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Finding consistency – how to stop thinking of a healthy lifestyle as a one time event

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When writing this, I didn’t know whether I wanted to lament about how hard it is to be consistent with healthy habits or to share tips and strategies that have worked well for me in the past that I am kick starting again.

In a happy compromise, I’ve decided to do both.

The lament: My mind seems to think of a healthy lifestyle in the same way it processes the definition of a marathon. You prepare for a period of time, you meet a goal – then, you can let go and relax on the nearest couch until the next time you need to prepare for a new challenge on the path to good health.

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I think we sometimes just get tired of doing all the things – there are just so many of them. And, as we get older, the need for leading a healthy lifestyle becomes even more important because wellness can’t be taken for granted in the same way as when we were younger.

My goal this month is to get back to a consistent way of being that is healthy, balanced and sustainable.

I think that part of this is letting go of perfectionism and finding ways to allow for a slight veering off of the path. It makes more sense to aim for a fitness routine that allows for flexibility. Acceptance that we won’t be able to do everything all the time is a large part of this – if we keep getting back to doing some of the things most of the time, overall we’ll be so much better off.

Tips and strategies for being consistent with exercise:

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  1. I’ve found success with being consistent when I’ve decided that even 10 minutes of extra exercise are better than none. Usually, the 10 minutes end up turning into 30 so starting with no pressure on days when it all seems like too much helps.
  2. Another successful strategy for me has been to connect one new habit with another activity that happens on a consistent basis. As an example, adding in 10 minutes of ab exercises right after waking up in the morning helps with automating the process.
  3. Habit trackers are one of my favorite ways to stay on track. It is easy to create your own in a journal or print a fitness habit tracker from any of the free printable websites and then check off each workout and glass of water on a daily basis.
  4. Intentionally planning to exercise every morning. If I don’t plan for it, I sometimes allow exercise to be the last thing on my to-do list. Deciding on and committing to a specific time every day helps with adding structure to a fitness routine.
  5. Motivational 30 day challenges. These goes hand in hand with having habit trackers but give that extra push to get something done. Deciding to add 10 minutes a day of an ab workout for 30 days and marking that off on a tracker helps me with motivation.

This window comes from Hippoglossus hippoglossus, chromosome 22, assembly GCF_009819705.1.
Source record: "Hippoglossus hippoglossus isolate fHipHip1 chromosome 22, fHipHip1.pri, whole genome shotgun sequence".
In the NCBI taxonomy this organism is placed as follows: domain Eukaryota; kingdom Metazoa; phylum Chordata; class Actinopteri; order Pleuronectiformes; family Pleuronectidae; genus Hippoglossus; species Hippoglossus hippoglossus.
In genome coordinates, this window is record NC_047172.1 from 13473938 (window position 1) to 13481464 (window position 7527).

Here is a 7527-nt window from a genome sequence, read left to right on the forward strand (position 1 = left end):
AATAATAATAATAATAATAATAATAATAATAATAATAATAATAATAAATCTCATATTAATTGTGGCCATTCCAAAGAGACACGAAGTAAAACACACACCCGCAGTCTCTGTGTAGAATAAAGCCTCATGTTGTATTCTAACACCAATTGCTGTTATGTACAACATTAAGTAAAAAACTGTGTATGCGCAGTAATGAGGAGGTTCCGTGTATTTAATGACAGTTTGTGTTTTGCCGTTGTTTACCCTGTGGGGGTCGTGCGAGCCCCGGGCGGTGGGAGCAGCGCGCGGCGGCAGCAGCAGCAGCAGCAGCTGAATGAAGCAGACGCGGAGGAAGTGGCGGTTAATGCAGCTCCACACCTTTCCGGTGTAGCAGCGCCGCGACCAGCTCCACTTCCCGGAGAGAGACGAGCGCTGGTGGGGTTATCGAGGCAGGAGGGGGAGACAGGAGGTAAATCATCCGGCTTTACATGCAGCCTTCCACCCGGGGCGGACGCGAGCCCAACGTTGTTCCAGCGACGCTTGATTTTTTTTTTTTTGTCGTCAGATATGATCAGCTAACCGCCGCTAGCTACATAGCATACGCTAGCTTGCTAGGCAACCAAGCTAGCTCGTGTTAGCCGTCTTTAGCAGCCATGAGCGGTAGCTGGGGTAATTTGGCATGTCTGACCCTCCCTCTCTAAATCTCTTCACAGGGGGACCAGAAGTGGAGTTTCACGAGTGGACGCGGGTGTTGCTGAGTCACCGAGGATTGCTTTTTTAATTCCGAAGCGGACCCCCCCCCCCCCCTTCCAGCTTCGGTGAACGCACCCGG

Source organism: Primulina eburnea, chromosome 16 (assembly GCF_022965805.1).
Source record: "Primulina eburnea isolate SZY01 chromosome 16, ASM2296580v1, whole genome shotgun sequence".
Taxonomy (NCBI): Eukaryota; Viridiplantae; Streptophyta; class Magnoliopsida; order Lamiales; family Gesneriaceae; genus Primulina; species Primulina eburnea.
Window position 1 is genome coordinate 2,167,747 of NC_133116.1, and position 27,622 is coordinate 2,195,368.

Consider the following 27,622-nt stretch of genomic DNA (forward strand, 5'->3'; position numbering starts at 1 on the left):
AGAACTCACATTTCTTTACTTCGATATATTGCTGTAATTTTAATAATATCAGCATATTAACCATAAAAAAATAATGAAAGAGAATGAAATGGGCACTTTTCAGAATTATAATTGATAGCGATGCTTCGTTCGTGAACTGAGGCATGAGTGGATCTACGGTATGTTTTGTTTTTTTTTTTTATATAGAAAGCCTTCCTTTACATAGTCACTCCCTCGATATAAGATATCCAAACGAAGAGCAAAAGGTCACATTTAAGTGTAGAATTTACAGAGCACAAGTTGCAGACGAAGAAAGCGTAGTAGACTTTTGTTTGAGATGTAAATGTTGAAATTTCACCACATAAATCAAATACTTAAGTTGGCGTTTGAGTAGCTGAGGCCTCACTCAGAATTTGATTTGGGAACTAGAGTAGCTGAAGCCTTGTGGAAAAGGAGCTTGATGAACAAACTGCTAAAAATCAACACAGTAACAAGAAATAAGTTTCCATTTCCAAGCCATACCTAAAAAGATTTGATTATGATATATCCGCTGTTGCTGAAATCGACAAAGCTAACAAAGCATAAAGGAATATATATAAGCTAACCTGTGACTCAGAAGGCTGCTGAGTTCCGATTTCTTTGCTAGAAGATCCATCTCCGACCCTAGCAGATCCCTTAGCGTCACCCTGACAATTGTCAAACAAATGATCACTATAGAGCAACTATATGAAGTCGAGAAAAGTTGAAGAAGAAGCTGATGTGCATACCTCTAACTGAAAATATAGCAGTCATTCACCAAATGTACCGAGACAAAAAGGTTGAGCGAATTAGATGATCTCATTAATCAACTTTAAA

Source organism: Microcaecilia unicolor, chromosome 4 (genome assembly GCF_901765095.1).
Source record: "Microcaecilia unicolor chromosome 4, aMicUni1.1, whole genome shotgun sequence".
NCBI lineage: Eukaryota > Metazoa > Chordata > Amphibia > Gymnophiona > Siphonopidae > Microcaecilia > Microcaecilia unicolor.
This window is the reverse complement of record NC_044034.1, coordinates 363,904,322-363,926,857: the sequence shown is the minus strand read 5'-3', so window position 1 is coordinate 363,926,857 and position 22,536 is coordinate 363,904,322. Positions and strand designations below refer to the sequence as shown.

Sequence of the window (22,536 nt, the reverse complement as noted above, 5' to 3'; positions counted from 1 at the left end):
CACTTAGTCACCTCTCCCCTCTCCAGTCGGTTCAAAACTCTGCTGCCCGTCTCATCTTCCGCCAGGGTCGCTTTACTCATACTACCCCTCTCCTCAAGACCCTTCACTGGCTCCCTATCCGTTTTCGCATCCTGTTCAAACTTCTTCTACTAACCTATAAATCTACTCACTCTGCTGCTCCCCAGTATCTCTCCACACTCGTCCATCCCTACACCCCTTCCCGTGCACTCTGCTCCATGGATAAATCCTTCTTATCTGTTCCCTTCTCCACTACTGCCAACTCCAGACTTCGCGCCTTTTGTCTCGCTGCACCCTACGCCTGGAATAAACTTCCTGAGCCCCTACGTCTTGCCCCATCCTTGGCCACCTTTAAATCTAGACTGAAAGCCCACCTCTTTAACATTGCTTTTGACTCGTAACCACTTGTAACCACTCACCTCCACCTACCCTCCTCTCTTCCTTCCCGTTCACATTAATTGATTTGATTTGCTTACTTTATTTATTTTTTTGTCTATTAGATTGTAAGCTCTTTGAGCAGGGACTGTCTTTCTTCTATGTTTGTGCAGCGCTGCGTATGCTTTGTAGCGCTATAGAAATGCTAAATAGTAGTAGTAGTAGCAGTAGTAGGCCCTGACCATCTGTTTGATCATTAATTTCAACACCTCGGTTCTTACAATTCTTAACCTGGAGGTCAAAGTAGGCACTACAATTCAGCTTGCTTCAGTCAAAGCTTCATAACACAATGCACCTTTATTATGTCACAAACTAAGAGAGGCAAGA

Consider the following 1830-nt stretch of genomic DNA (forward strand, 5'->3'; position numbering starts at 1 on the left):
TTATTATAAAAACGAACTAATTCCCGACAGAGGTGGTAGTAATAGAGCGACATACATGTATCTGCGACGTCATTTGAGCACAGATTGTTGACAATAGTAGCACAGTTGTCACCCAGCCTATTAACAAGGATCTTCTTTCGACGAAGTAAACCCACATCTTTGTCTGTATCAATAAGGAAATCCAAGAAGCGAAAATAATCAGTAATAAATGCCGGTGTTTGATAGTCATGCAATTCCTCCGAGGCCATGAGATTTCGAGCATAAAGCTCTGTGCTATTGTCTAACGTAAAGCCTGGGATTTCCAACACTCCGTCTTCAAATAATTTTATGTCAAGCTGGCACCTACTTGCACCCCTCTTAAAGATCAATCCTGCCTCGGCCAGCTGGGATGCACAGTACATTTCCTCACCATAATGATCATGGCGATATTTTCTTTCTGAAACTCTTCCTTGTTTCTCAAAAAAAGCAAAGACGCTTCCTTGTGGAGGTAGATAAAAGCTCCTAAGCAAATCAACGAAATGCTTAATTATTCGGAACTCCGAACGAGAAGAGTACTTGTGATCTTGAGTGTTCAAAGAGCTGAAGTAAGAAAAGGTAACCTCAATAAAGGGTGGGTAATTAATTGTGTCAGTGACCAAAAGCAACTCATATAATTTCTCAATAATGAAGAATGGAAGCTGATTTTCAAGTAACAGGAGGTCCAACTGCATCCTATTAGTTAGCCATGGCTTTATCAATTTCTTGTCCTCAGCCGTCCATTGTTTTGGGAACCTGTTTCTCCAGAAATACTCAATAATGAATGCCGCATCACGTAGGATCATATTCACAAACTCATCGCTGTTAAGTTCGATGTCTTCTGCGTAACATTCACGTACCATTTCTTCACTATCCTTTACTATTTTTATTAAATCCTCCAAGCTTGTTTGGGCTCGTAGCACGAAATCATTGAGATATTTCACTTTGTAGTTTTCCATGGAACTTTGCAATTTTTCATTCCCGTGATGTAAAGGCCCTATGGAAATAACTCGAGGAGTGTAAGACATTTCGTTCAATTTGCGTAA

6. Preparing the night before. This is one that sounds obvious but needs to be considered. Having workout clothes you like wearing ready to go helps with the “all my clothes are in the wash, maybe I’ll just do this tomorrow” excuse.

Tips and strategies for sticking to a healthy diet:

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  1. Shopping regularly for fruit and vegetables and eliminating processed snacks from my grocery list have both been important ways to stay consistent with a healthy diet. If there are apples but no chips in the kitchen, then apples become the default snack of choice!
  2. Intermittent fasting (only eating within an 8 hour window) has been something I’ve tried off and on and I always feel better when I do this.
  3. Learning new ways to cook plant-based meals has been helpful with enjoying the process of moving to a plant-based, dairy free diet. I enjoy learning about cooking tips and strategies for how to use different seasonings and ingredients to make delicious, healthy dishes with influences from around the world.
  4. Counting my glasses of water on a habit tracker has also been very helpful for me. I don’t naturally feel like drinking 8 glasses of water a day so it is important for me to decide to fill that water bottle and make sure that my daily water intake is where it should be.
  5. Allowing for treat meals. I don’t like the phrase “cheat meals” so I use the phrase “treat meals” instead. I think that if we don’t allow for the days when we just want comfort food or want to eat a favorite, not-so-healthy meal at a restaurant, then that feeling of deprivation can set in. Having treat meals once a week helps with that and if I’m moderate with the portion size, I don’t feel awful about it.

๐Ÿ‘Ÿ๐Ÿ‘ŸWhat are your favorite strategies to stay consistent with healthy habits on a daily basis?


4 thoughts on “Finding consistency – how to stop thinking of a healthy lifestyle as a one time event

  1. I like your strategies. I’m adding a few things to my daily routine to make me healthier. That includes a daily stretch, using light weights for a few exercises and using an app called Mindfulness. Plus adding plant-based meals and smoothies.

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  2. For me itโ€™s about finding the type of exercise that you enjoy so much it doesnโ€™t feel like a chore. Then you can look forward to it. I like walking, swimming and yoga. I find them relaxing. And I find tennis fun, especially as my friend and I also do apres tennis ie a glass of wine afterwards. Similarly with foods, to find healthy foods you like eating and find delicious rather than forcing yourself to eat something you hate just because itโ€™s good for you. I try out healthy foods on my fussy eater husband. Occasionally we find things he likes that actually are good for him! A win win situation.

    Liked by 1 person

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